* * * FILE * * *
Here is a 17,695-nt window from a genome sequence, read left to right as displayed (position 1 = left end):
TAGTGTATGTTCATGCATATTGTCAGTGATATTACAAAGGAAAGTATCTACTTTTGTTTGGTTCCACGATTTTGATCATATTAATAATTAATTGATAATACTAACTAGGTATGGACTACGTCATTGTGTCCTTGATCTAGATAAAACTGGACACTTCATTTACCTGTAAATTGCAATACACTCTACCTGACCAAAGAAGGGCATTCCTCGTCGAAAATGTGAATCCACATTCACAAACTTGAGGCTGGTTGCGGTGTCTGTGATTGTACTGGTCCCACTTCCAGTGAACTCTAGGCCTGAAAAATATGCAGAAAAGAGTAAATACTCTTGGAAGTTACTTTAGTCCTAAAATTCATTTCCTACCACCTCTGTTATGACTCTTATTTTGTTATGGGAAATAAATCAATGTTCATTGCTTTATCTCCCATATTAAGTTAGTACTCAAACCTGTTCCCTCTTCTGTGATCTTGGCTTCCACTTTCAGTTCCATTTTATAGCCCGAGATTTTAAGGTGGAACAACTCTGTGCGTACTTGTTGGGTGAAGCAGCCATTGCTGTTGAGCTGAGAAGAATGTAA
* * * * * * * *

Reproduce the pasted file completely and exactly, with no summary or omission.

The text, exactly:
Here is a 17,695-nt window from a genome sequence, read left to right as displayed (position 1 = left end):
TAGTGTATGTTCATGCATATTGTCAGTGATATTACAAAGGAAAGTATCTACTTTTGTTTGGTTCCACGATTTTGATCATATTAATAATTAATTGATAATACTAACTAGGTATGGACTACGTCATTGTGTCCTTGATCTAGATAAAACTGGACACTTCATTTACCTGTAAATTGCAATACACTCTACCTGACCAAAGAAGGGCATTCCTCGTCGAAAATGTGAATCCACATTCACAAACTTGAGGCTGGTTGCGGTGTCTGTGATTGTACTGGTCCCACTTCCAGTGAACTCTAGGCCTGAAAAATATGCAGAAAAGAGTAAATACTCTTGGAAGTTACTTTAGTCCTAAAATTCATTTCCTACCACCTCTGTTATGACTCTTATTTTGTTATGGGAAATAAATCAATGTTCATTGCTTTATCTCCCATATTAAGTTAGTACTCAAACCTGTTCCCTCTTCTGTGATCTTGGCTTCCACTTTCAGTTCCATTTTATAGCCCGAGATTTTAAGGTGGAACAACTCTGTGCGTACTTGTTGGGTGAAGCAGCCATTGCTGTTGAGCTGAGAAGAATGTAA